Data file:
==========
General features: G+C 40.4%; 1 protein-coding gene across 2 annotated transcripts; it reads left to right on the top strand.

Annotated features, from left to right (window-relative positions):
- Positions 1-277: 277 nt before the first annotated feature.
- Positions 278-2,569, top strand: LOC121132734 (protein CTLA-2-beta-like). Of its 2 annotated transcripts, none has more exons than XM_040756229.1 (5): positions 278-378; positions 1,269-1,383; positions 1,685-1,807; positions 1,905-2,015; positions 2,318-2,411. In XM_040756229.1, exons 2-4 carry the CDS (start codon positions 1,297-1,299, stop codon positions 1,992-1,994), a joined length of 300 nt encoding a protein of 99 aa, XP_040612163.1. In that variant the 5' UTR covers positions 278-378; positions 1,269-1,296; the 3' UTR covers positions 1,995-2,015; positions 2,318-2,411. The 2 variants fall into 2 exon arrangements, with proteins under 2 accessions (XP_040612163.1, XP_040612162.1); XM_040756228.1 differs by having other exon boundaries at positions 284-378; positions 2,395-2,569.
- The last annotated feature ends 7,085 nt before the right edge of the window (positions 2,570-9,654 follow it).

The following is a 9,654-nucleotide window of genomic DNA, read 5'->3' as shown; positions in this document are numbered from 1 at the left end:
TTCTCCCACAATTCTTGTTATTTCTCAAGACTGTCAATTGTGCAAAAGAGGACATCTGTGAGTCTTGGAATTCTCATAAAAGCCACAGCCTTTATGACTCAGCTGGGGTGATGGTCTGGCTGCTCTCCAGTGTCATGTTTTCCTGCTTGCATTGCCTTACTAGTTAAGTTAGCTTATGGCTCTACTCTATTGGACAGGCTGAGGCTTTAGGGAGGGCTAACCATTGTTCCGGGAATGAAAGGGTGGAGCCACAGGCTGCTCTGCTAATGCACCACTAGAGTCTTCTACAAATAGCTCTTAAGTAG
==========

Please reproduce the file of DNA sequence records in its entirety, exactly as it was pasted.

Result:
General features: G+C 40.4%; 1 protein-coding gene across 2 annotated transcripts; it reads left to right on the top strand.

Annotated features, from left to right (window-relative positions):
- Positions 1-277: 277 nt before the first annotated feature.
- Positions 278-2,569, top strand: LOC121132734 (protein CTLA-2-beta-like). Of its 2 annotated transcripts, none has more exons than XM_040756229.1 (5): positions 278-378; positions 1,269-1,383; positions 1,685-1,807; positions 1,905-2,015; positions 2,318-2,411. In XM_040756229.1, exons 2-4 carry the CDS (start codon positions 1,297-1,299, stop codon positions 1,992-1,994), a joined length of 300 nt encoding a protein of 99 aa, XP_040612163.1. In that variant the 5' UTR covers positions 278-378; positions 1,269-1,296; the 3' UTR covers positions 1,995-2,015; positions 2,318-2,411. The 2 variants fall into 2 exon arrangements, with proteins under 2 accessions (XP_040612163.1, XP_040612162.1); XM_040756228.1 differs by having other exon boundaries at positions 284-378; positions 2,395-2,569.
- The last annotated feature ends 7,085 nt before the right edge of the window (positions 2,570-9,654 follow it).

The following is a 9,654-nucleotide window of genomic DNA, read 5'->3' as shown; positions in this document are numbered from 1 at the left end:
TTCTCCCACAATTCTTGTTATTTCTCAAGACTGTCAATTGTGCAAAAGAGGACATCTGTGAGTCTTGGAATTCTCATAAAAGCCACAGCCTTTATGACTCAGCTGGGGTGATGGTCTGGCTGCTCTCCAGTGTCATGTTTTCCTGCTTGCATTGCCTTACTAGTTAAGTTAGCTTATGGCTCTACTCTATTGGACAGGCTGAGGCTTTAGGGAGGGCTAACCATTGTTCCGGGAATGAAAGGGTGGAGCCACAGGCTGCTCTGCTAATGCACCACTAGAGTCTTCTACAAATAGCTCTTAAGTAG